“Merwin’s verse often gives the impression of language scavenged from the elements, its power reckoned only as its meanings assemble, phrase by phrase, against the white of the page. Simple astonishment, one of the rarest of all literary experiences, is the most potent outcome.” —The New Yorker
“Merwin’s skill is matched by his wisdom and his ability to connect a particular moment with something larger.” —The Washington Post
Two-time Pulitzer Prize-winning poet W. S. Merwin turns his mastery of language and powerful attention to the origins of twelfth-century Provençal troubadours. Merwin deftly blends personal anecdotes—his pilgrimage at the age of eighteen to visit Ezra Pound at St. Elizabeth’s hospital, his purchase of an abandoned farmhouse in Quercy—with his exploration of Southern France’s rich history and linguistic heritage.
We sat in a tower of the old library building , a long room among the rafters, a kind of loft that had never been finished like the rooms on the floors below, so that our graceless attempts at giving voice to a few sounds and phrases of medieval French took place inside masonry that had been designed to resemble a fortified belfry or a keep with battlements.
A preeminent voice in American literature with a prolific career spanning over half a century, W. S. Merwin has received nearly every accolade available to an American poet including Pulitzer Prizes for his books Carrier of Ladders (1971) and The Shadow of Sirius (2009). He currently lives in Haiku, Hawaii.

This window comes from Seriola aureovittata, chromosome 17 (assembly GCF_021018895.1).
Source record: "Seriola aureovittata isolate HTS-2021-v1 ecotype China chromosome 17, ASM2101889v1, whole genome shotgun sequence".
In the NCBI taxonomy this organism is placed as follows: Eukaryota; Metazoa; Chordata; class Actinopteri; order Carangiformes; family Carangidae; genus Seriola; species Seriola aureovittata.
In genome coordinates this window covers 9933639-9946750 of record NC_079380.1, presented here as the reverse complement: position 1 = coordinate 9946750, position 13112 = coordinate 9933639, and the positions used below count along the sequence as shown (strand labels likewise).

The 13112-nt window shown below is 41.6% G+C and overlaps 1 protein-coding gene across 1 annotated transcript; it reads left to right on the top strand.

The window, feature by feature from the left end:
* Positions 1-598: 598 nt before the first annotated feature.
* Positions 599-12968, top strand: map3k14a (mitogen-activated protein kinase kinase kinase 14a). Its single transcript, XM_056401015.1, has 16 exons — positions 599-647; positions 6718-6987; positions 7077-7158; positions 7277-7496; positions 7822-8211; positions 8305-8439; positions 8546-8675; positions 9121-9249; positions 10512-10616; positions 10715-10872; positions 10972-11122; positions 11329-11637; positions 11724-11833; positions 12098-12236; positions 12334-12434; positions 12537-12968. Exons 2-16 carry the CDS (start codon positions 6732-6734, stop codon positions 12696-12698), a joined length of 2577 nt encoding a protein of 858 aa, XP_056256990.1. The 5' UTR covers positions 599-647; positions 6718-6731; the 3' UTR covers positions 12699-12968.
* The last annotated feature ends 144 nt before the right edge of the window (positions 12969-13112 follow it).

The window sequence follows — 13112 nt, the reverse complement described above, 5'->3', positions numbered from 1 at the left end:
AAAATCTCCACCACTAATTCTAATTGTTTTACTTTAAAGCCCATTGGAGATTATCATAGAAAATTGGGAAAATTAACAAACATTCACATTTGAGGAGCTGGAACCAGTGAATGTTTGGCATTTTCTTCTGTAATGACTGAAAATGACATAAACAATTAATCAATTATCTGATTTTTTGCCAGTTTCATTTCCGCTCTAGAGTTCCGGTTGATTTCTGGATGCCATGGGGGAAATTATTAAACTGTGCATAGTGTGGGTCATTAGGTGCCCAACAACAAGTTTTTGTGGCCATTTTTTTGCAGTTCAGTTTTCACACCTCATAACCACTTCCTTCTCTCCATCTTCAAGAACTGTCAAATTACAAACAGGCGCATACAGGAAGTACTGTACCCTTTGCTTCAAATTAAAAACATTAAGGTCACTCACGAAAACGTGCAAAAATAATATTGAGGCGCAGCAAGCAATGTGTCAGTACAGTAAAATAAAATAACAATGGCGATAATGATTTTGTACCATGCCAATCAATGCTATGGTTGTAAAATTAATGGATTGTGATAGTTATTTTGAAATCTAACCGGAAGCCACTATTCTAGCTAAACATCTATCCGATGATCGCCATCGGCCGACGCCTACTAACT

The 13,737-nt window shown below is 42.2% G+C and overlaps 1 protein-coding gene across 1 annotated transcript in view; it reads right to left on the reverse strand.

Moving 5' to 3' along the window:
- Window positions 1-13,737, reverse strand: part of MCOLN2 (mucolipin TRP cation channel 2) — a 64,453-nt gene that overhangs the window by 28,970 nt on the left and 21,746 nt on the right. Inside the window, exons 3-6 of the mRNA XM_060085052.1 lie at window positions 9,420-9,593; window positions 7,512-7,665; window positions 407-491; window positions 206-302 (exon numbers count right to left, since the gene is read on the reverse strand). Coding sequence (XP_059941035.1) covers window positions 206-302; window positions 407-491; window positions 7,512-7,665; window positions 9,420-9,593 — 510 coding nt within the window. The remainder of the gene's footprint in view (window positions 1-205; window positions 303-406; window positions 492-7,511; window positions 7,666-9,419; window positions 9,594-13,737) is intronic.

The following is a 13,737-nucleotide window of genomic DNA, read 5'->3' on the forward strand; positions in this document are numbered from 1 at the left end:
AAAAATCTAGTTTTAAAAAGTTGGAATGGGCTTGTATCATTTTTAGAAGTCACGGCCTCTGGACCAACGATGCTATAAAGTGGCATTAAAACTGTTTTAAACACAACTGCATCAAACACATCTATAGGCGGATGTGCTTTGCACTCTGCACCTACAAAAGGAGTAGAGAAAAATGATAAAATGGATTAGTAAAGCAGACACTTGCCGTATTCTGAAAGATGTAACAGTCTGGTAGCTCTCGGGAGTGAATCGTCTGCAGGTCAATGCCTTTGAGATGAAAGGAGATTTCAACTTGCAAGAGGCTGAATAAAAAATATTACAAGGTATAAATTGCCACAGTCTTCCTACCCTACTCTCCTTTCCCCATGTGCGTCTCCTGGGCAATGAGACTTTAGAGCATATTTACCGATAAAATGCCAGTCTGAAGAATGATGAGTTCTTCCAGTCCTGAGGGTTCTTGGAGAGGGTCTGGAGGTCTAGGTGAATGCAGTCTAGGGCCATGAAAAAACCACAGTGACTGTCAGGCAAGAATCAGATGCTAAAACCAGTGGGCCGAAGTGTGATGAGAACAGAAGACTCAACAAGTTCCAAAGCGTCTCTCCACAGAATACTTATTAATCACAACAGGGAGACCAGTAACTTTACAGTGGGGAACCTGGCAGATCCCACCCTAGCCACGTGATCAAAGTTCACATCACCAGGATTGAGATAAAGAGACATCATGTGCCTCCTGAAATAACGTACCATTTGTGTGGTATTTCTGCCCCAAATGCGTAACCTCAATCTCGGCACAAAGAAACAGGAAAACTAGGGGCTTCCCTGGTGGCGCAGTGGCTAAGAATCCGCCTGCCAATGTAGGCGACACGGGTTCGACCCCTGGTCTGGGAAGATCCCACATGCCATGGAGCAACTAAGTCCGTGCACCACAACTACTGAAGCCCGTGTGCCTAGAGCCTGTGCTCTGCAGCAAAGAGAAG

“Merwin’s conception of poetry is devotional in its service to other languages and cultures. Mays of Ventadorn is not only a story about troubadours handing down their songs through the ages, but about how poetry itself seems to engineer twists of fate in the lives of its acolytes”
—The New York Review of Books
"One of the finest senior U.S. poets stunningly evokes in prose the fabled romance and dark beauty of southwestern France. Seemingly channeling the troubadour spirit of the region, Merwin paints broad, but strikingly detailed, landscapes with his words, using language itself as a main character. He intermingles his personal experiences in the region with the songs of twelfth-century troubadours, illustrating superbly the flexibility of time in the historical cocoon of this ancient and endlessly resurrected locale. Often the prose sounds like poetry, and few other travel writings could aspire to the miraculously transporting quality of these crystalline sentences. The reader feels the restorative effects of this region and its poetry on Merwin, and cannot help but be touched. Like the songs of his troubadours, this little book soothes the soul while keeping the senses wide awake."—Booklist, on Mays of Ventadorn